Not so bad considering it is statistically the worst day of the year. I worked on stuff not related to croissants. I read a disjointed article on the Great Zucchini--the top entertainer for children age 3-6 in the greater D.C. area. It turns out he has a gambling problem. I listened to a long selection of Edwin Denby recordings while running on the treadmill. I read Kenward Elmslie, Motor Disturbance--a happy find for $5. I read Perelman's appreciative review of new books by Perloff and Watten in the new issue of American Literature. The power went out for a while, so I read other stuff.

Also in AL, I read an article on the early film Life of an American Fireman (1902). It sounds like the possible fate of the mp3 player or internet video when he writes, "It is remarkably hard to resist the tyranny of normalization and naturalization to see past or through or beyond codes of intelligibility once [conventions of a new technological device] have become entrenched and taken for granted. All the more reason, then, to struggle to locate a medium at its moments of emergence, before it figured out what it was good for, or (to deny it autonomous agency) to see what its own practitioners made of it during its earliest stages. Such a mode of analysis operates in the subjunctive mood to imagine what a medium could or might have been, rather than where it came from or what it became."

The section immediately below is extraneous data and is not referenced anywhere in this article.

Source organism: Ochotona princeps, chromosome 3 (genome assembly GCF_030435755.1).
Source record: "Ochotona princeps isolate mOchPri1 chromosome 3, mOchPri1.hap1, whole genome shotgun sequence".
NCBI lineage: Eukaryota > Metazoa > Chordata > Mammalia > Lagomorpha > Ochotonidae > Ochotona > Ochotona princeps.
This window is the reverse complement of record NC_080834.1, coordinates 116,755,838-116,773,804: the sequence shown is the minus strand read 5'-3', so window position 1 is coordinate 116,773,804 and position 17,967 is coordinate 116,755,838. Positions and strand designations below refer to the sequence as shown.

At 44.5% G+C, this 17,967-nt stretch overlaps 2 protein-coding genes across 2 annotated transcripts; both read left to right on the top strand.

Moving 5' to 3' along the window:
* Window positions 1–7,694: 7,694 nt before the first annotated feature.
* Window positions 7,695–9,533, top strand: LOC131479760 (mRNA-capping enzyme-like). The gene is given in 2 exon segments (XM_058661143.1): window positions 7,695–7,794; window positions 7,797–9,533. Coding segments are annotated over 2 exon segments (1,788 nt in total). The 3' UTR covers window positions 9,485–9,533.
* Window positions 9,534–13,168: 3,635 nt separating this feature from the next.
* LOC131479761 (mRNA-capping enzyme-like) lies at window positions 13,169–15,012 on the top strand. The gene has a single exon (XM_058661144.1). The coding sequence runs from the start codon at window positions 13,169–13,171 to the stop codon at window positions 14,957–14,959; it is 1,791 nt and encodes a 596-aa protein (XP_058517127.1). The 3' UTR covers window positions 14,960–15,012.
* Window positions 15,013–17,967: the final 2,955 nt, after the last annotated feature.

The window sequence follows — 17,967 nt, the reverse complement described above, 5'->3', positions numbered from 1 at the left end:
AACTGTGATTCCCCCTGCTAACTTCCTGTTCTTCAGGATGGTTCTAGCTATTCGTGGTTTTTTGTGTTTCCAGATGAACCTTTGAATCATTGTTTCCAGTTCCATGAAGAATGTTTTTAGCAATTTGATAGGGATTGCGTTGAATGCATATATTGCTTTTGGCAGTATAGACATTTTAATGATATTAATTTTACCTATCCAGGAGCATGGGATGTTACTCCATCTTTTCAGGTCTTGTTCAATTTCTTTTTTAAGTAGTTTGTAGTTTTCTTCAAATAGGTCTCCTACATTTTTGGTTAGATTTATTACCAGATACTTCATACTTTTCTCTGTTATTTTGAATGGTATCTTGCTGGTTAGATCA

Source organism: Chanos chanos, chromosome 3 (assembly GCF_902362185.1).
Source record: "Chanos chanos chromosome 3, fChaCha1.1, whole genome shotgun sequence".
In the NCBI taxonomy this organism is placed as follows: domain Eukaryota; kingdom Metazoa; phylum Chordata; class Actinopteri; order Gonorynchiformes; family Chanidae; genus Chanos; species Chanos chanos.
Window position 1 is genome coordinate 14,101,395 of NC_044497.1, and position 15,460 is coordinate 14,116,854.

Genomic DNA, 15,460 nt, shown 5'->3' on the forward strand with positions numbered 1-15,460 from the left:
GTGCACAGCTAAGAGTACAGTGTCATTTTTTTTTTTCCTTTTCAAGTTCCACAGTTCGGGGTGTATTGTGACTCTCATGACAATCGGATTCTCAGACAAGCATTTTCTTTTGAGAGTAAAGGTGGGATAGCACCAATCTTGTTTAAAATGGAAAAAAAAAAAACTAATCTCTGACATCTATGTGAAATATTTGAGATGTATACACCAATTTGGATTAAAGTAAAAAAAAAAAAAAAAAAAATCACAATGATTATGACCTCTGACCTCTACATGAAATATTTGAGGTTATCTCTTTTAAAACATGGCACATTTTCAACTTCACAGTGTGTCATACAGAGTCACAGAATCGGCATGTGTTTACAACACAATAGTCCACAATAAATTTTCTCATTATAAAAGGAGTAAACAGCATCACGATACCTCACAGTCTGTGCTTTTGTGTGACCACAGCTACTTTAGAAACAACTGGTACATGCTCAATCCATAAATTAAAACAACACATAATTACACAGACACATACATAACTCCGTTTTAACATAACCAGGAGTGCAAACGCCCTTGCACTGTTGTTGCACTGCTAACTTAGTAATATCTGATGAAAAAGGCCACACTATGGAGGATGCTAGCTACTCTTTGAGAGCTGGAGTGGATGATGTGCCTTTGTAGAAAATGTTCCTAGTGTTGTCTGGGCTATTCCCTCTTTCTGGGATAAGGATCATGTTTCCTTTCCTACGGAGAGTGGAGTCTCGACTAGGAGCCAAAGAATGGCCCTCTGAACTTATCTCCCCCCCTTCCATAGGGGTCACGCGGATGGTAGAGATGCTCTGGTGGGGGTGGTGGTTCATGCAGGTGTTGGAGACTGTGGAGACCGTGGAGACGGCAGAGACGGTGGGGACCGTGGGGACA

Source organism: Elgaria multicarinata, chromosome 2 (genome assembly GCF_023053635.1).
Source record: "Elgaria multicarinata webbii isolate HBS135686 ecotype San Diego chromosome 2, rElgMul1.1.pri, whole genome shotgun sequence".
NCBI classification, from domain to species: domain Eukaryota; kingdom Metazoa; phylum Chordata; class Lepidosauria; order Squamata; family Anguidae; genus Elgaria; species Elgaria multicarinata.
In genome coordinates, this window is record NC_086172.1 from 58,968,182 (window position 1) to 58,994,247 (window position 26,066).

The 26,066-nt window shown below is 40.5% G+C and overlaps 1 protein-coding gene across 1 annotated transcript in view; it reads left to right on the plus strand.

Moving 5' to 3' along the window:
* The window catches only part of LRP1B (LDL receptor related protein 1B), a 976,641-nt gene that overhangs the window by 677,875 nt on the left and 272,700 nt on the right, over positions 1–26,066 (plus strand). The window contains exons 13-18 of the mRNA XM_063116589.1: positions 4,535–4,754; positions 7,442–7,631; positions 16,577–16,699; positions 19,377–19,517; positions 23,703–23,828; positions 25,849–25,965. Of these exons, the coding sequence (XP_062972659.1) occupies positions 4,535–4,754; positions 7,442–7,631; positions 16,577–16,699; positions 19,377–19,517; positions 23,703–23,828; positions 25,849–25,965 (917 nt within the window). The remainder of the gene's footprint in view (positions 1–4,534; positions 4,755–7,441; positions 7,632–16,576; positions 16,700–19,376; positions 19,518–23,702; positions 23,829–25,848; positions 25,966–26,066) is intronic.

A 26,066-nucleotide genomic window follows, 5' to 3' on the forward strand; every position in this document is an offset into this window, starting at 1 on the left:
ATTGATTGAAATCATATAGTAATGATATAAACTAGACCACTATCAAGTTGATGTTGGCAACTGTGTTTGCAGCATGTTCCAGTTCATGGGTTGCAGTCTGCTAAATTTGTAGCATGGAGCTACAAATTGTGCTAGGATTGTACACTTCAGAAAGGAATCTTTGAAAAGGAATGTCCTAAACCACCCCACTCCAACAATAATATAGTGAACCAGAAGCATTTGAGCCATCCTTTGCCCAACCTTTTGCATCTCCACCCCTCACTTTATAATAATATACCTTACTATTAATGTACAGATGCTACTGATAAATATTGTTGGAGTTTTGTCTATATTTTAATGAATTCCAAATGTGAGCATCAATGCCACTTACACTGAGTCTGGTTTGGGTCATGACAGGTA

And right here! Come on over! I am just someone who knows lots of trivia!!!

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